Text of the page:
The fact that Thomond Park is not enclosed on all four sides is important so that views into and out of the stadium are maintained. A “bowl” type stadium would eliminate the visual and acoustic connection with the city. The barking dogs of Ballynanty and the hum of traffic on Cratloe Road add to the atmosphere when silence descends on the stadium prior to goal kicks. These small but important aspects are an important part of the distinctive character of the stadium.
The long arch or rainbow truss solution adopted to support the roof is central to the architectural expression of the building, with the trusses being visible from many parts of the city and on its approach routes. The external rainbow trusses overhead leads to extremely light trusses under the roof contributing to the overall visual lightness of the structure internally. Local press reports have commented that “the trusses that sweep across both stands shine like tiaras”.
While the visual impact of the overall form and “rainbow” trusses have the most striking impact at the level of the cityscape, as one approaches the stadium another layer of detail and complexity becomes apparent. The seating bowl is made up of a combination of concrete raker beams with seating units between. The raker beams are supported by inclined steel tubes which, together with the supporting column beneath, form a “tree” structure with “trunk” and “branches” which produces a dynamic fan-like pattern on the elevation. This is enhanced by the decrease in the slope of the “branches” from the maximum angle at the centre to the lowest angle at each end. The other elements of the building such as the cladding materials and fenestration play a background role and are designed to be neutral in expression.
The key materials used vary from solid to translucent and transparent. Translucent materials are used on the front section of the roof slope and rear and end walls of the seating bowl. This polycarbonate material changes in its appearance with different natural and artificial lighting conditions. The curved perforated anodised aluminium screen used to the rear of each stand on the open concourses also changes appearance from solid to transparent when back-lit. This transforms the appearance of the building from non-match day to match day when the stadium is illuminated and inhabited. The mix of vibrant seat colours in the ratio 60% red, 30% navy and 10% gold corresponds with the colour mix in the Munster logo. This avoids the monotonous effect of a single colour seat. When the seating bowl is not at full capacity the optical illusion generated by the random seating mix makes the stadium appear full.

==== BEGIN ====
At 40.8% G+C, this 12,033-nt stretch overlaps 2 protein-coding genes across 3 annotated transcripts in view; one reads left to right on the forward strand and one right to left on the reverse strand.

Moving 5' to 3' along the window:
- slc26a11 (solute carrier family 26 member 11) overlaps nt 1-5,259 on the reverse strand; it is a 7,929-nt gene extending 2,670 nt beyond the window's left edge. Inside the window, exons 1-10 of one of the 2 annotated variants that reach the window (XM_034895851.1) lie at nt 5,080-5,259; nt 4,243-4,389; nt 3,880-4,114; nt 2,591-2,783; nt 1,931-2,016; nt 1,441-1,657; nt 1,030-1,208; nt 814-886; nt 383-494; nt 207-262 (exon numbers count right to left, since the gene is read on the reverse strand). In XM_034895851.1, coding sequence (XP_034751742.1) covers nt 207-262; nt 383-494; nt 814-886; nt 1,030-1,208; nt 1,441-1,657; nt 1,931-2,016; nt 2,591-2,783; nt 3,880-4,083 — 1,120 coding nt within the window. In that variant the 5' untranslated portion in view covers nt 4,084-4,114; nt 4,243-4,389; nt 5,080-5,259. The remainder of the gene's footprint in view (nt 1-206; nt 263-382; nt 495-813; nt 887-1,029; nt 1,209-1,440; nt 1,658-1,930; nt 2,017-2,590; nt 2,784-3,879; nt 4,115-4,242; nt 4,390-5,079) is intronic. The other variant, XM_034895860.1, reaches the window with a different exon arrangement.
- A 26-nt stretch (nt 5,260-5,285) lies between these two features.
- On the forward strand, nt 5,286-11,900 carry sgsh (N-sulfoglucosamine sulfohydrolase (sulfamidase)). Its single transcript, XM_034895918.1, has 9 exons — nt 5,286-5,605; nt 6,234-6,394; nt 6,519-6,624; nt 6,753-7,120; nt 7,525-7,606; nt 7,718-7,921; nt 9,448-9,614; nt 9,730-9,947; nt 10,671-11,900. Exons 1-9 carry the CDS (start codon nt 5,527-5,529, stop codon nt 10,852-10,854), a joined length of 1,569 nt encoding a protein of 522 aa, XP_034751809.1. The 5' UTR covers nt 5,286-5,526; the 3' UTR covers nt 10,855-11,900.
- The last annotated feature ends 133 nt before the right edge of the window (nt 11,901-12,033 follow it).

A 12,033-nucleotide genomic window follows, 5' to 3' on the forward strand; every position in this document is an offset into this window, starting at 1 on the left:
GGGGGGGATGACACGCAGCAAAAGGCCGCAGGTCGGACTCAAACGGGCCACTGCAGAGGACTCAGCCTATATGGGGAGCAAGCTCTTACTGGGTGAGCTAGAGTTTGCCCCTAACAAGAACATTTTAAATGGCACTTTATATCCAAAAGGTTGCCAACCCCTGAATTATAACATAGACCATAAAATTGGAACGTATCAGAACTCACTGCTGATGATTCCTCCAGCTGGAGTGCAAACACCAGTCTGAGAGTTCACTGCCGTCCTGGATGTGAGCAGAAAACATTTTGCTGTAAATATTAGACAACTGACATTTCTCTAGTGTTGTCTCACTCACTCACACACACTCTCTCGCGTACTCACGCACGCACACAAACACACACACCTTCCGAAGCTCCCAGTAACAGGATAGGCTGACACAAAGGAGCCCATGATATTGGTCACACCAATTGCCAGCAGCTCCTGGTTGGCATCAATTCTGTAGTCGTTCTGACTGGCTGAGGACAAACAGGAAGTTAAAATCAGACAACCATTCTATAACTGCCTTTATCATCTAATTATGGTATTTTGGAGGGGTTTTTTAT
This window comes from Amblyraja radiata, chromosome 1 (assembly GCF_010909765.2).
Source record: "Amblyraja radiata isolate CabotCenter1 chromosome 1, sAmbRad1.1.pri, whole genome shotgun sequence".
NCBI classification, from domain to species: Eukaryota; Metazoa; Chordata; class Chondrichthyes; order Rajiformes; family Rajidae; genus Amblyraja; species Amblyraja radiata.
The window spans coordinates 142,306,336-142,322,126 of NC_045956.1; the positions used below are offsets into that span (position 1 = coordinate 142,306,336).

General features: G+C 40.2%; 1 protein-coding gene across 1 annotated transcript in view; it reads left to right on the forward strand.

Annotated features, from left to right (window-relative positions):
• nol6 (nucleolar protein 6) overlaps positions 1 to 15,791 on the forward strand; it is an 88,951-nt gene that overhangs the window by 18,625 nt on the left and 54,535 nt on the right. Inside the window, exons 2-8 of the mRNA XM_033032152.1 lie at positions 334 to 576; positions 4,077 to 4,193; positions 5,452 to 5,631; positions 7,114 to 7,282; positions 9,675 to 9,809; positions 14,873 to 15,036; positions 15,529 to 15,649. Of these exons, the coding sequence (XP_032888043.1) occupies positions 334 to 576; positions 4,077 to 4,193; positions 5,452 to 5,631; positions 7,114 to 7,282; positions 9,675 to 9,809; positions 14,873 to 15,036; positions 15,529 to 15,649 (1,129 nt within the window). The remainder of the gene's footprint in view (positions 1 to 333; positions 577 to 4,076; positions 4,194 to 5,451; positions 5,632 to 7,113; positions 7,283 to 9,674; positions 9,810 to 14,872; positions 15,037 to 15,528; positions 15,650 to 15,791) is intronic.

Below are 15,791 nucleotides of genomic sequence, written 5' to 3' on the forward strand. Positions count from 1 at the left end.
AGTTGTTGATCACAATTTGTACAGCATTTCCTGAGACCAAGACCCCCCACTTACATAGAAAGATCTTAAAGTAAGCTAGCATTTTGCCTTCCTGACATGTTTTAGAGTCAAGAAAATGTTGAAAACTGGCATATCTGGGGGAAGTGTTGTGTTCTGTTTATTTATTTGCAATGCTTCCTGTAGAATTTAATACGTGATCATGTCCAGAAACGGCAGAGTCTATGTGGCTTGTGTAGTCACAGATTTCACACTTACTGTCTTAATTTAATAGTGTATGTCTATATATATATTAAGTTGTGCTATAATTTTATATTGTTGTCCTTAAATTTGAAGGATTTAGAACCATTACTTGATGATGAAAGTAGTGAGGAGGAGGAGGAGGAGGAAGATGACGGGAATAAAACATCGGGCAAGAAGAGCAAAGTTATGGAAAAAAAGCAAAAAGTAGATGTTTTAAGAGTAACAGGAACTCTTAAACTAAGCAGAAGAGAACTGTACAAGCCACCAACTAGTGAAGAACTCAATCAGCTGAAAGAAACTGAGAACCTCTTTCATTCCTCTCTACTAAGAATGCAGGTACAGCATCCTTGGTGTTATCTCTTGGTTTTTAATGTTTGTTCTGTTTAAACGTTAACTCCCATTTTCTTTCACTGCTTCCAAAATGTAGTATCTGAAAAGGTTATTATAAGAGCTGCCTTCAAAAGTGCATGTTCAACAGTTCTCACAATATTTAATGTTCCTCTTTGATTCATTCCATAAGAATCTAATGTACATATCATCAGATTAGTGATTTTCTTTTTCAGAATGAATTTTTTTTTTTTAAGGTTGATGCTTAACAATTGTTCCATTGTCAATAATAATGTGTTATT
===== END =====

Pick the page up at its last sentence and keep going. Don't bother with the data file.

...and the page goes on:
Thomond Park is now a fitting theatre for the many great occasions yet to come. Many new stadiums experience a “bedding in” period in the first season when players and supporters alike adapt to the new surroundings. However, the All Blacks rematch has demonstrated that the redeveloped Thomond Park can be as intimidating, intense and overwhelming as the more modest venue that it replaced.
Thomond Park Stadium design : Murray Ó Laoire
Thomond Park Stadium co-designers : AFL
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Thomond Park Redevelopment Building